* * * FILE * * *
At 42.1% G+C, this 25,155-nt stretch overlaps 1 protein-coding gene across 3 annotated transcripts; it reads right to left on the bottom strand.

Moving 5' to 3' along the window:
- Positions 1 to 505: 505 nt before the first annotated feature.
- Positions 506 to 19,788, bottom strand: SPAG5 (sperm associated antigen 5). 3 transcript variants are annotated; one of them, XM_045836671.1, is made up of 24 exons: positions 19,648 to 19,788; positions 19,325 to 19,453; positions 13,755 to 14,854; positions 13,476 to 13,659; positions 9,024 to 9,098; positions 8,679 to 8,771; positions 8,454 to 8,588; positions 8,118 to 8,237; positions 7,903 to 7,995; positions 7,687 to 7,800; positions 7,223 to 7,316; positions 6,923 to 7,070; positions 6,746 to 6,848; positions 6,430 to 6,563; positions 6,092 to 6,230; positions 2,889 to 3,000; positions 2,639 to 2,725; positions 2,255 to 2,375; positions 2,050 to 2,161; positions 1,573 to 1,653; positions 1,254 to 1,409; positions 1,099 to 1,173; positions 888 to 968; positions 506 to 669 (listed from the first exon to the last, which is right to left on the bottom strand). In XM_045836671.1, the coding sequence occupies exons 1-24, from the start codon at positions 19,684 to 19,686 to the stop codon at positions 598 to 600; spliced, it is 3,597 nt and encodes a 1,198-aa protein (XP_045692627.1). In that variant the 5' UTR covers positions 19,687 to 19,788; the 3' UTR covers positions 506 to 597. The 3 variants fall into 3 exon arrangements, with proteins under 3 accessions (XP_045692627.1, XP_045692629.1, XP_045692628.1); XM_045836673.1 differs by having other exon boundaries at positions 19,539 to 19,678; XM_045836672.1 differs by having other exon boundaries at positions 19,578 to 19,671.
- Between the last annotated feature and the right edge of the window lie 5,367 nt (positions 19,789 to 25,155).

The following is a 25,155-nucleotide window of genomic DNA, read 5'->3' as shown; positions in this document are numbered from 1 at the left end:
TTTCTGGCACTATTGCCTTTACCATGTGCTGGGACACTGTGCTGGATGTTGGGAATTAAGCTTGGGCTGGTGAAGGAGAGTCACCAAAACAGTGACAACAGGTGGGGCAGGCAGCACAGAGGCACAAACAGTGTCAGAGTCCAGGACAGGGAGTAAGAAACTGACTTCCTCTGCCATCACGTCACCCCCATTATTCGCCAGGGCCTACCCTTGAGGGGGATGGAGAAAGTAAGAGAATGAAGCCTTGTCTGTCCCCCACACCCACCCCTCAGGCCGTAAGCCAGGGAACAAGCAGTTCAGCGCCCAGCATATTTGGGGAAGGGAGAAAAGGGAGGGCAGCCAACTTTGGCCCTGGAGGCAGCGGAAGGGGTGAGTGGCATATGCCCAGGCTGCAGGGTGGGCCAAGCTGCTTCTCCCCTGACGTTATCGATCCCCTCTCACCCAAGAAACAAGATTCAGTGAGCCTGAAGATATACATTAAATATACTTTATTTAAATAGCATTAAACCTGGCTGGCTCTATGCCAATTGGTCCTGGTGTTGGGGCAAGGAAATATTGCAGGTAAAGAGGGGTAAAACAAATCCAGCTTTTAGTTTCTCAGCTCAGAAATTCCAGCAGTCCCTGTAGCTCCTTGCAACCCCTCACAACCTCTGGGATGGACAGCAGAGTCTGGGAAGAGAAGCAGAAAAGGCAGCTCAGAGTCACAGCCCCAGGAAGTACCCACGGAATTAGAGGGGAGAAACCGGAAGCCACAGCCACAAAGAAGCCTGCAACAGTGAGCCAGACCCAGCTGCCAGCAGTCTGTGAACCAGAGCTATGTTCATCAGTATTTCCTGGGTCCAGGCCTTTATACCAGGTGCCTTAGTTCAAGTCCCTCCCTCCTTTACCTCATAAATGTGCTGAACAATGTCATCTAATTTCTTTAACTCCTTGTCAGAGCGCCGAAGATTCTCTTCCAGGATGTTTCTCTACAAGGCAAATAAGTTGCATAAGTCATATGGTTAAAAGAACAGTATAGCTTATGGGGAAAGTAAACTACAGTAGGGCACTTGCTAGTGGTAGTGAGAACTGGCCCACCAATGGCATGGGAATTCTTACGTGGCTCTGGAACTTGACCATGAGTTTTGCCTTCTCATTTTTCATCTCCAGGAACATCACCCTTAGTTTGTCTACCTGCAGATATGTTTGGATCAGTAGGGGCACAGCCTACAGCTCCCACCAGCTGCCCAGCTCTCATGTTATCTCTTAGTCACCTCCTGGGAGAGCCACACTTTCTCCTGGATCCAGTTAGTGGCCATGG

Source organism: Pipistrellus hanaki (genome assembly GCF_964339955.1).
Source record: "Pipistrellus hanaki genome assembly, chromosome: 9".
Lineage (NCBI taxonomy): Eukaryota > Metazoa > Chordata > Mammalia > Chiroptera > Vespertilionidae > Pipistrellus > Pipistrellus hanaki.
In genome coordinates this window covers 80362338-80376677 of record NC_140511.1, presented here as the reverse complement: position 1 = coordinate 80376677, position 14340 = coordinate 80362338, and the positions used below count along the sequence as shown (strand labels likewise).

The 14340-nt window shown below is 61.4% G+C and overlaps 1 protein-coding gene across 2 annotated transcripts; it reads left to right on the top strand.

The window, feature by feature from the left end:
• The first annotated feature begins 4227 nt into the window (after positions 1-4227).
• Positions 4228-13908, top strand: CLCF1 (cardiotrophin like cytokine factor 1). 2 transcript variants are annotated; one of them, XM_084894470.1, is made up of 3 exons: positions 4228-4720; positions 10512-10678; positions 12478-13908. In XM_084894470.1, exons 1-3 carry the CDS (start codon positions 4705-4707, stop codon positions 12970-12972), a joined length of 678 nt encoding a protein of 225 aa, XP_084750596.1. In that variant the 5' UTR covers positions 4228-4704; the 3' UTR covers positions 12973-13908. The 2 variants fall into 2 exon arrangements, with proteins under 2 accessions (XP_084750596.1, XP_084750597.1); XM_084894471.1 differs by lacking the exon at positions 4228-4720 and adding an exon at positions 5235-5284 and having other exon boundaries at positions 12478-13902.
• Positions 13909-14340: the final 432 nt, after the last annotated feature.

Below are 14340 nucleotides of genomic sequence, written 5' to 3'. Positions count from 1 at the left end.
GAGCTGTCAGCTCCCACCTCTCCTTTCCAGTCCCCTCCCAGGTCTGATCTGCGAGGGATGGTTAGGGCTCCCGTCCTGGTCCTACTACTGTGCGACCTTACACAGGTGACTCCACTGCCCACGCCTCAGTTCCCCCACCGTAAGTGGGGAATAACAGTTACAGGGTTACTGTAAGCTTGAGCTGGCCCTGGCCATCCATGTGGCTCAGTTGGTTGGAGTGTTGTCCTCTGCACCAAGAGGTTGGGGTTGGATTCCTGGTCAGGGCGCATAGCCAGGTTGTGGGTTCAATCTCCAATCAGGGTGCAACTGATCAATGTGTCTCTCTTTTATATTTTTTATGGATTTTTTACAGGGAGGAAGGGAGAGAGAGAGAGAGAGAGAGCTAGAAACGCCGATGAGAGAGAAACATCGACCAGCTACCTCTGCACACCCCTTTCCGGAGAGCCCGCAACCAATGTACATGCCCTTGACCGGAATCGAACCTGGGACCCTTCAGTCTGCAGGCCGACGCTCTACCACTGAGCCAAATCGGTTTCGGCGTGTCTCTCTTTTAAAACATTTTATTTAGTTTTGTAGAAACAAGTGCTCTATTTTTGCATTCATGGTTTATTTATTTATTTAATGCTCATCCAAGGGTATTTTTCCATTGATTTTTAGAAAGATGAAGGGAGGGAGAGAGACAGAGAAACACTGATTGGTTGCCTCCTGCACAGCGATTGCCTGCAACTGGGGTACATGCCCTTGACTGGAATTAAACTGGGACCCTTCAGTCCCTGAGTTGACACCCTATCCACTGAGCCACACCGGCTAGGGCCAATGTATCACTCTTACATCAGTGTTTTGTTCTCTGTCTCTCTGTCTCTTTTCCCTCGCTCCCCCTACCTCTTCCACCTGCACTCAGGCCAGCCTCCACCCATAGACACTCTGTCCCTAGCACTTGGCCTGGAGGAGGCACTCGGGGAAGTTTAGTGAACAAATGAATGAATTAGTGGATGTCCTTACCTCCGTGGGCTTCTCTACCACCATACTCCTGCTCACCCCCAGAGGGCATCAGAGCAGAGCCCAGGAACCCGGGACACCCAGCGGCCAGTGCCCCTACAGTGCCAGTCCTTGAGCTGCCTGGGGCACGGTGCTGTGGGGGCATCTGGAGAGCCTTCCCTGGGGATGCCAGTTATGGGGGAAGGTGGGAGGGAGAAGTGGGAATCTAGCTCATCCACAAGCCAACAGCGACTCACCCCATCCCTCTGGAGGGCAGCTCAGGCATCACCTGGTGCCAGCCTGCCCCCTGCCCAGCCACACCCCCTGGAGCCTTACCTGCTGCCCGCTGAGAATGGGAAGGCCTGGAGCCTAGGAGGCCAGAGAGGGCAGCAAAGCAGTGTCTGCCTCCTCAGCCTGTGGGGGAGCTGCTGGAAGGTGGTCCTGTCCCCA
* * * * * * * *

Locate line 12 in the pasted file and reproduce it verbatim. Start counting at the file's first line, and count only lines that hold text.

The 14340-nt window shown below is 61.4% G+C and overlaps 1 protein-coding gene across 2 annotated transcripts; it reads left to right on the top strand.